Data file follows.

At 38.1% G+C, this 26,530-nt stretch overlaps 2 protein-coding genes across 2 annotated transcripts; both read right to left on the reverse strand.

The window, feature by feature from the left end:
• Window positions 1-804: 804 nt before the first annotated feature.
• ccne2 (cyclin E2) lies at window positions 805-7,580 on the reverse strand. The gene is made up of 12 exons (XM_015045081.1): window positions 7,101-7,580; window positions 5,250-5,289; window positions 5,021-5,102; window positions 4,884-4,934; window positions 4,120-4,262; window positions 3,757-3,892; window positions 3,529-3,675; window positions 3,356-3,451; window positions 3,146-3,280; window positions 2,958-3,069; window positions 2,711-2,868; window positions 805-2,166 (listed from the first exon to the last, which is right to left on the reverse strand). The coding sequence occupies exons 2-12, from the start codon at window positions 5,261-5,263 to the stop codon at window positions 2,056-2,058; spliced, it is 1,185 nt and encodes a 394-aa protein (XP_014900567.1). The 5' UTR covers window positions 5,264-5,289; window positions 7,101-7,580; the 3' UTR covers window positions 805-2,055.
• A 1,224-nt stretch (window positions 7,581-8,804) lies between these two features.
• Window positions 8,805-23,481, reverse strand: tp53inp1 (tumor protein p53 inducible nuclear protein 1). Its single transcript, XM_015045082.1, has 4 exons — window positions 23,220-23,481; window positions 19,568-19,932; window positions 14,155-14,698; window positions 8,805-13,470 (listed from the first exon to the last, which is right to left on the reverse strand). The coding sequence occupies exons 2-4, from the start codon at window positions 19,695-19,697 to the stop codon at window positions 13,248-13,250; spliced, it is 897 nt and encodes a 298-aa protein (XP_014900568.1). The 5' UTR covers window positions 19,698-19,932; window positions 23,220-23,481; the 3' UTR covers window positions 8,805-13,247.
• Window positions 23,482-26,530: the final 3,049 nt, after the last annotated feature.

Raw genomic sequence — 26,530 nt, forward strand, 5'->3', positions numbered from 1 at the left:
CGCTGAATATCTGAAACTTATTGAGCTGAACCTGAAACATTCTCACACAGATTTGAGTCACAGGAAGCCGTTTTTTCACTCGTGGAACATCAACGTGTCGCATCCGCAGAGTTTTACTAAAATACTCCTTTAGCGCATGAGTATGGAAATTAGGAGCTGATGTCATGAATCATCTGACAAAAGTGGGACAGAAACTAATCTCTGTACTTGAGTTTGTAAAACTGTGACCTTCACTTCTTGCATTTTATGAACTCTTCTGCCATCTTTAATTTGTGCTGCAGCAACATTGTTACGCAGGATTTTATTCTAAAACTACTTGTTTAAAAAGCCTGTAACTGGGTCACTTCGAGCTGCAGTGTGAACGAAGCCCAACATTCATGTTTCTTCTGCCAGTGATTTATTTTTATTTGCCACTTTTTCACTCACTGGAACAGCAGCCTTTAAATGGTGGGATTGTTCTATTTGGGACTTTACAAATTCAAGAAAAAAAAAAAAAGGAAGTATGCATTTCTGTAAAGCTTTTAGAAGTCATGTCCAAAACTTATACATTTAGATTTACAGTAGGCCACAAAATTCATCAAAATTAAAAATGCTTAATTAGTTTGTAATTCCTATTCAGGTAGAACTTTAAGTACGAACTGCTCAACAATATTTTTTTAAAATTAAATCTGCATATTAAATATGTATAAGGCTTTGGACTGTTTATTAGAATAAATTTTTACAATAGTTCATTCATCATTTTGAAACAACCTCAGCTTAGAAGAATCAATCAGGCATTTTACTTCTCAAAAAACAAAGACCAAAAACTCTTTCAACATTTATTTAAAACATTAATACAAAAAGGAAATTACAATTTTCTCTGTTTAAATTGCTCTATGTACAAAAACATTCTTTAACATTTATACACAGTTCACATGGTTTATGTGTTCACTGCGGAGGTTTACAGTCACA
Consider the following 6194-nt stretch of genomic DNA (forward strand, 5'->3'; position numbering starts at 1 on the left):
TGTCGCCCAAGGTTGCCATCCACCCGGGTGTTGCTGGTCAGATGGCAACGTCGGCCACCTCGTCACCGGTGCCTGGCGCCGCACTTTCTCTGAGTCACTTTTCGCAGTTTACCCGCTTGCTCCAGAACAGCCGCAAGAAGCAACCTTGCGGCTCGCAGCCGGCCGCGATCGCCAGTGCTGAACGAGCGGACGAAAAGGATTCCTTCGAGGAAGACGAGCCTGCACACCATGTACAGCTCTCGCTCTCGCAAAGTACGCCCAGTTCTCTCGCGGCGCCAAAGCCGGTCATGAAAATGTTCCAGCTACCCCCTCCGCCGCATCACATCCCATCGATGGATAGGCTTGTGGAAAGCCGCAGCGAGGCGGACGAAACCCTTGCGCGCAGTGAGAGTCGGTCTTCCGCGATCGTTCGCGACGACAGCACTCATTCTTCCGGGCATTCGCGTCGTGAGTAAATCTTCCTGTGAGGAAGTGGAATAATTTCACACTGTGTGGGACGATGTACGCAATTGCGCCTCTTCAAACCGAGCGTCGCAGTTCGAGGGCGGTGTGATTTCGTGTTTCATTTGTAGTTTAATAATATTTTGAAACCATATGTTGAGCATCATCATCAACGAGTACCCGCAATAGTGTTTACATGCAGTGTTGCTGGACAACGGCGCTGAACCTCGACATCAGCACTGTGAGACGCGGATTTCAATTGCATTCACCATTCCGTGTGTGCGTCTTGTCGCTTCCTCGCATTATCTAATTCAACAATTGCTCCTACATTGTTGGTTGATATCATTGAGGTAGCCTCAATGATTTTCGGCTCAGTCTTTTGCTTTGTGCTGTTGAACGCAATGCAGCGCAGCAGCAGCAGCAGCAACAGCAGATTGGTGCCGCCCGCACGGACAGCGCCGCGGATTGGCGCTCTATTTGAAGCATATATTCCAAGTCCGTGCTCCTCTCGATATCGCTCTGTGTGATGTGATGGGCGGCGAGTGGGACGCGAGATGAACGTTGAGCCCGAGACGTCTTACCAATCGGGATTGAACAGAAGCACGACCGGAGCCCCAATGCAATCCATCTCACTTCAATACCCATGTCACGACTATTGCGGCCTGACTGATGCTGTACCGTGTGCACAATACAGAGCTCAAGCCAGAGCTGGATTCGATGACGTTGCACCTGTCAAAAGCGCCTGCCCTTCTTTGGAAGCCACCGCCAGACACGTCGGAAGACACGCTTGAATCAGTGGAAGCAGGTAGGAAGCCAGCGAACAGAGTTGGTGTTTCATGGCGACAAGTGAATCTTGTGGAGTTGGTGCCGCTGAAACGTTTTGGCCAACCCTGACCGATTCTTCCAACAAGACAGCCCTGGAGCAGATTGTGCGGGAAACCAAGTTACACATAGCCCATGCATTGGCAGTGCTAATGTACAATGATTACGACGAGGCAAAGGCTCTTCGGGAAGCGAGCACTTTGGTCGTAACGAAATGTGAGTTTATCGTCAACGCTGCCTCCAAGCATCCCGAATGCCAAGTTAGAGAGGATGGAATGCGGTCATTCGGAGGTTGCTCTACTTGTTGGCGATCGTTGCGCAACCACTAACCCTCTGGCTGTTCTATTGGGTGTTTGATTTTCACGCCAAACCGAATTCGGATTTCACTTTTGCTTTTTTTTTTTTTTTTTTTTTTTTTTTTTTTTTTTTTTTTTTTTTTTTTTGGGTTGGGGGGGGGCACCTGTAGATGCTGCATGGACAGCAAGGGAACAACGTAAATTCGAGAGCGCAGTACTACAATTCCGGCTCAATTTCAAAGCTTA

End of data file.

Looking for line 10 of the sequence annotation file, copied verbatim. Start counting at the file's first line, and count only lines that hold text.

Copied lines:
Consider the following 6194-nt stretch of genomic DNA (forward strand, 5'->3'; position numbering starts at 1 on the left):